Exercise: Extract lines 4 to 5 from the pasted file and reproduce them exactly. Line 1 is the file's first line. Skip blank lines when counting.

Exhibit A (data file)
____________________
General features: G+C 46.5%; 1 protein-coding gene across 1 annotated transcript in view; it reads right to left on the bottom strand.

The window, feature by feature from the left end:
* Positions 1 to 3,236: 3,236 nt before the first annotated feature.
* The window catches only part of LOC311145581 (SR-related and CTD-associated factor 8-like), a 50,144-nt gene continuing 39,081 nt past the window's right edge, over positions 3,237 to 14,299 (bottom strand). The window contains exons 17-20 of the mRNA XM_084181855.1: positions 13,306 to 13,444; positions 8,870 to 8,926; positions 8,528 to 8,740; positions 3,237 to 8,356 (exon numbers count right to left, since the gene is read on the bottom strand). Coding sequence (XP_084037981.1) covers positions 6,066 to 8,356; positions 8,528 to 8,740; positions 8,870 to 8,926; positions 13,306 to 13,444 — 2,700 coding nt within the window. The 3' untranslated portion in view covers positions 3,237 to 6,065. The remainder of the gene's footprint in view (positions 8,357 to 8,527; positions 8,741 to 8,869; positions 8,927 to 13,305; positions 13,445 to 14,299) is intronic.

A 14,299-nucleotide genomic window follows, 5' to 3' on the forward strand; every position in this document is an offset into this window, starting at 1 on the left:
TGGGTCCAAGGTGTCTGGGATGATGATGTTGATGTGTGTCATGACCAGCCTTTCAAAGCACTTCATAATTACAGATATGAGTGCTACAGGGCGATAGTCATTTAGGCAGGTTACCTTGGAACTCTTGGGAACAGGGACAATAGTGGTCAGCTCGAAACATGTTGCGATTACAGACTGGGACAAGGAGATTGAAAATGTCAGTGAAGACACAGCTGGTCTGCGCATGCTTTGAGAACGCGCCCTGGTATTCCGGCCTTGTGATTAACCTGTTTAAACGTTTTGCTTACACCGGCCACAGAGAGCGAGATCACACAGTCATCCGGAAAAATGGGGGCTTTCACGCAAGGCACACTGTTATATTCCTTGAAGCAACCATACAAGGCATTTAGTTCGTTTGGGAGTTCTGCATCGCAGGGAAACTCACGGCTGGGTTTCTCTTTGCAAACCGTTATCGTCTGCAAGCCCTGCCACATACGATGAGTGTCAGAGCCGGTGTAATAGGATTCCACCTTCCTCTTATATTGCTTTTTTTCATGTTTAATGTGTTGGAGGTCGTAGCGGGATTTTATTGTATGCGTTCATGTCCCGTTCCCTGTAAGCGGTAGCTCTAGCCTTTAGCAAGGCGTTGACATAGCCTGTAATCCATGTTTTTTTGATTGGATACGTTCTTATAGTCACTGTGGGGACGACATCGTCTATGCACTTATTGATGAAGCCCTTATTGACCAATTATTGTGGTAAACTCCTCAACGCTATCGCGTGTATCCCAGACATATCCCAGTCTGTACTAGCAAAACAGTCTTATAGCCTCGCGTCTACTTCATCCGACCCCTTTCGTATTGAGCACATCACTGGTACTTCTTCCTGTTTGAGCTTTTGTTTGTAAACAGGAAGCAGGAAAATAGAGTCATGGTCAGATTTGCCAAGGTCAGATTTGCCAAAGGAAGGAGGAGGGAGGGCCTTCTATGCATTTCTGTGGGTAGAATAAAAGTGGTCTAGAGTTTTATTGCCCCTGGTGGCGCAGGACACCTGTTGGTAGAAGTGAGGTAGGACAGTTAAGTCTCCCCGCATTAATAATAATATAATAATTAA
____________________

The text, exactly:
* The window catches only part of LOC311145581 (SR-related and CTD-associated factor 8-like), a 50,144-nt gene continuing 39,081 nt past the window's right edge, over positions 3,237 to 14,299 (bottom strand). The window contains exons 17-20 of the mRNA XM_084181855.1: positions 13,306 to 13,444; positions 8,870 to 8,926; positions 8,528 to 8,740; positions 3,237 to 8,356 (exon numbers count right to left, since the gene is read on the bottom strand). Coding sequence (XP_084037981.1) covers positions 6,066 to 8,356; positions 8,528 to 8,740; positions 8,870 to 8,926; positions 13,306 to 13,444 — 2,700 coding nt within the window. The 3' untranslated portion in view covers positions 3,237 to 6,065. The remainder of the gene's footprint in view (positions 8,357 to 8,527; positions 8,741 to 8,869; positions 8,927 to 13,305; positions 13,445 to 14,299) is intronic.

A 14,299-nucleotide genomic window follows, 5' to 3' on the forward strand; every position in this document is an offset into this window, starting at 1 on the left: